Re: disjunctive constraints in integer linear programming
Posted:
Apr 13, 2013 11:15 AM


On Saturday, April 13, 2013 8:02:05 AM UTC7, Ray Vickson wrote: > On Thursday, April 11, 2013 12:24:57 PM UTC7, d.inf...@gmail.com wrote: > > > I have an integer linear programming problem as follows: > > > > > > > > > > > > The constraints are either > > > > > > > > > > > > > > > > > > x >= 0 > > > > > > y = u > > > > > > z = x + v > > > > > > > > > > > > > > > > > > or > > > > > > > > > > > > x < 0 > > > > > > y = u  x > > > > > > z = v > > > > > > > > > > > > > > > > > > where y, z, u, v range over nonnegative integers. There are other unrelated constraints associated with u, v, y, z. > > > > > > > > > > > > > > > > > > What's the most simple way to encode the disjunctive case? Does any linear encoding where all coefficients are 1, 0, 1 exist? > > > > > > > > > > > > Thank you! > > > > There is a general method for modelling alternative constraint groups of the form > > either > > {f1(x) <= 0 and f2(x) <= 0 and ... and fr(x) <=0} > > or > > {g1(x) <= 0 and g2(x) <= 0 and ... and gs(x) <=0}. > > > > Let F1,F2,...,Fr > 0 be known upper bounds on f1(x),..., fr(x) and let G1,...,Gs be defined similarly for the gi(x). Usually there is enough auxiliary information about the problem to allow reasonable values of Fi and Gj to be determined. (Often books will say to just let these be some very large numbers, but that is not a good idea; if F = 100 works, you can probably also use F = 200 without serious difficulties, but using F = 10^10 would NOT be good, just because of roundoff errors, etc., introduced in the solving procedure.) > > > > Anyway, let y1 and y2 be binary variables and write > > f1(x) <= F1*y1, f2(x) <= F2*y1, ..., fr(x) <= Fr*y1, g1(x) <= G1*y2,...,gs(x) <= Gs*y2, and y1 + y2 = 1. > > > > Of course, in this case we can write y2 = 1y1, and it really is the case that solving the problem twice (once with y1 = 0 and once with y1 = 1) is the easiest way to go. However, the method given here generalizes to more than two alternatives: just have a binary variable y for each separate group of constraints, then impose the constraint sum(y) = 1. So, you could have a similar formulation if you had 10 alternatives, which done by brute force would need 1024 separate solving runs. > > > > For your problem, you can write: > > either > > {x <= 0, yu <= 0, uy <= 0, zxv <= 0, x+vz <= 0} > > or > > {x+1 <= 0, y+xu <= 0, uyx <= 0, zv <= 0, vz <= 0} > > and proceed accordingly.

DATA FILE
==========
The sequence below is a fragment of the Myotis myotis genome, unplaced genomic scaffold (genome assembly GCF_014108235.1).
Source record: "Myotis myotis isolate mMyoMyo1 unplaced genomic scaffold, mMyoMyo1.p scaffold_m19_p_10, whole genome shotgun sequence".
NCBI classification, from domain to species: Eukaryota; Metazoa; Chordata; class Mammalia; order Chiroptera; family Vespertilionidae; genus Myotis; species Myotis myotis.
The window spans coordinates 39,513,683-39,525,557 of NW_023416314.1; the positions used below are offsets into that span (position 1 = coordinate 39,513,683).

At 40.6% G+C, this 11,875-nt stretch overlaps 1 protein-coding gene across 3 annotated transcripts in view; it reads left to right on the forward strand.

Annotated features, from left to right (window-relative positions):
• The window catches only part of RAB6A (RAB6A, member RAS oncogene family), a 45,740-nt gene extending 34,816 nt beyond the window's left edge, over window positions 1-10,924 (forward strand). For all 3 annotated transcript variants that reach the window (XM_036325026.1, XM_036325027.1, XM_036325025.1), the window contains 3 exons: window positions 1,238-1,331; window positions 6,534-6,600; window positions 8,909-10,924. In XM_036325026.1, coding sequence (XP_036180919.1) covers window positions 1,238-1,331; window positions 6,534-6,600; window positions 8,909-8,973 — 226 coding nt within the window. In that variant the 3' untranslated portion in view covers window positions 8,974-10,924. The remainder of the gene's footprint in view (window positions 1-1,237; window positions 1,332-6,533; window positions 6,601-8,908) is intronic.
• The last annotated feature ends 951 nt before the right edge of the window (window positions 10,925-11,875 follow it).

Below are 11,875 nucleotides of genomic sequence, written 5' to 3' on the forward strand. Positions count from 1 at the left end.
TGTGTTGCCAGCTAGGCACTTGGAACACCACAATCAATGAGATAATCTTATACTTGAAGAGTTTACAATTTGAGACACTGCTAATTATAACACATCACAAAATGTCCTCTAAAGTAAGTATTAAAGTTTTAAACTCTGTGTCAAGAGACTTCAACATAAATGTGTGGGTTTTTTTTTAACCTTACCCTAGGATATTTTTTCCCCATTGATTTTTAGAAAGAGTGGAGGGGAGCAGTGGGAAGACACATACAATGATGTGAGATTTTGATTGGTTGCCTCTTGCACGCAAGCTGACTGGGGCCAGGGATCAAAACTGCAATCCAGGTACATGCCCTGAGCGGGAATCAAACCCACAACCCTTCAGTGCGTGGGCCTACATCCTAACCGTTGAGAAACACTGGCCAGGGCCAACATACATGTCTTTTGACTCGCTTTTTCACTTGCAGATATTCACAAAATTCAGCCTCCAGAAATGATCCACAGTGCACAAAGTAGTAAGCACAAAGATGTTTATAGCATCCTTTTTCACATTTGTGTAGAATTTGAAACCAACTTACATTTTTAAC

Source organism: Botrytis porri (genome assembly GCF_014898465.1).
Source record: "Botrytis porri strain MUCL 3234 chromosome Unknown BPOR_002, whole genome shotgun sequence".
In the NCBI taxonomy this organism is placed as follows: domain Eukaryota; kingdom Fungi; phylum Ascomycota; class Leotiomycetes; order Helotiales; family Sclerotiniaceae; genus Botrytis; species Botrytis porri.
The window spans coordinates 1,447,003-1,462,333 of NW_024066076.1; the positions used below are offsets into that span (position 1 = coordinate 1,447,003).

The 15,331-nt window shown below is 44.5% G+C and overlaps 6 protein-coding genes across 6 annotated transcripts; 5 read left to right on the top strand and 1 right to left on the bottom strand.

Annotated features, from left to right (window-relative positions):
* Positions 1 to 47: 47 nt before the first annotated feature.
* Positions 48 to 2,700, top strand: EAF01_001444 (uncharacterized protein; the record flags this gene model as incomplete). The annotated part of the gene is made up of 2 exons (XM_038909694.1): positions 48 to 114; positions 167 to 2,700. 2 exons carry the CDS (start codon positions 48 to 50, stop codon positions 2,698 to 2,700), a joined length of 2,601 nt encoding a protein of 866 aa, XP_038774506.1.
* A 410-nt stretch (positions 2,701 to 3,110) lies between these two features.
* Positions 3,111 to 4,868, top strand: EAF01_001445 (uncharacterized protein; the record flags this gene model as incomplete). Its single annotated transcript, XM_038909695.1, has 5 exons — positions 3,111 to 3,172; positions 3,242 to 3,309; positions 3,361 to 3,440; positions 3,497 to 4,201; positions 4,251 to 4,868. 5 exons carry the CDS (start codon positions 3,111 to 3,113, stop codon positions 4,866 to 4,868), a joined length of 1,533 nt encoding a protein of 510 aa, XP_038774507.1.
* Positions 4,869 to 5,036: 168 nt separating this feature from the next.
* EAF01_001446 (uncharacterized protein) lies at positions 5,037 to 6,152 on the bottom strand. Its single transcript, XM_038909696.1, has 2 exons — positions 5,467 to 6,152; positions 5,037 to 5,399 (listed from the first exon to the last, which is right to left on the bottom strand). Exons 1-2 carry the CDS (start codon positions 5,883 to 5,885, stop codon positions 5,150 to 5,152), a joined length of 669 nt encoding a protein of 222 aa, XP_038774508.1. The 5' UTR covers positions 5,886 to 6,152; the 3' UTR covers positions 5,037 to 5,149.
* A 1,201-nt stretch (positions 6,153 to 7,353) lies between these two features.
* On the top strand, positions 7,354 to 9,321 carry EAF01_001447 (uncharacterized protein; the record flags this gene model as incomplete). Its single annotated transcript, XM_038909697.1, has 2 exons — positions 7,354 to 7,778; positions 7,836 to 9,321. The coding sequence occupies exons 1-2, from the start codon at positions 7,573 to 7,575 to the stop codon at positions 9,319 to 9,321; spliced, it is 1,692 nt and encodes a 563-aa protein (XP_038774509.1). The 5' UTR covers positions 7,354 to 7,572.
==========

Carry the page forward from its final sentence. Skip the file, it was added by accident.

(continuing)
Sorry: for n groups of alternative constraints, the binary variables y1, y2, ..., yn should be constrained by sum(yi) = n1 (NOT sum(y) = 1). The constraint sum(y) = n1 implies that (n1) of the yi are 1, and so those constraints are inactive; one yi is 0, so that group of constraints is actually imposed.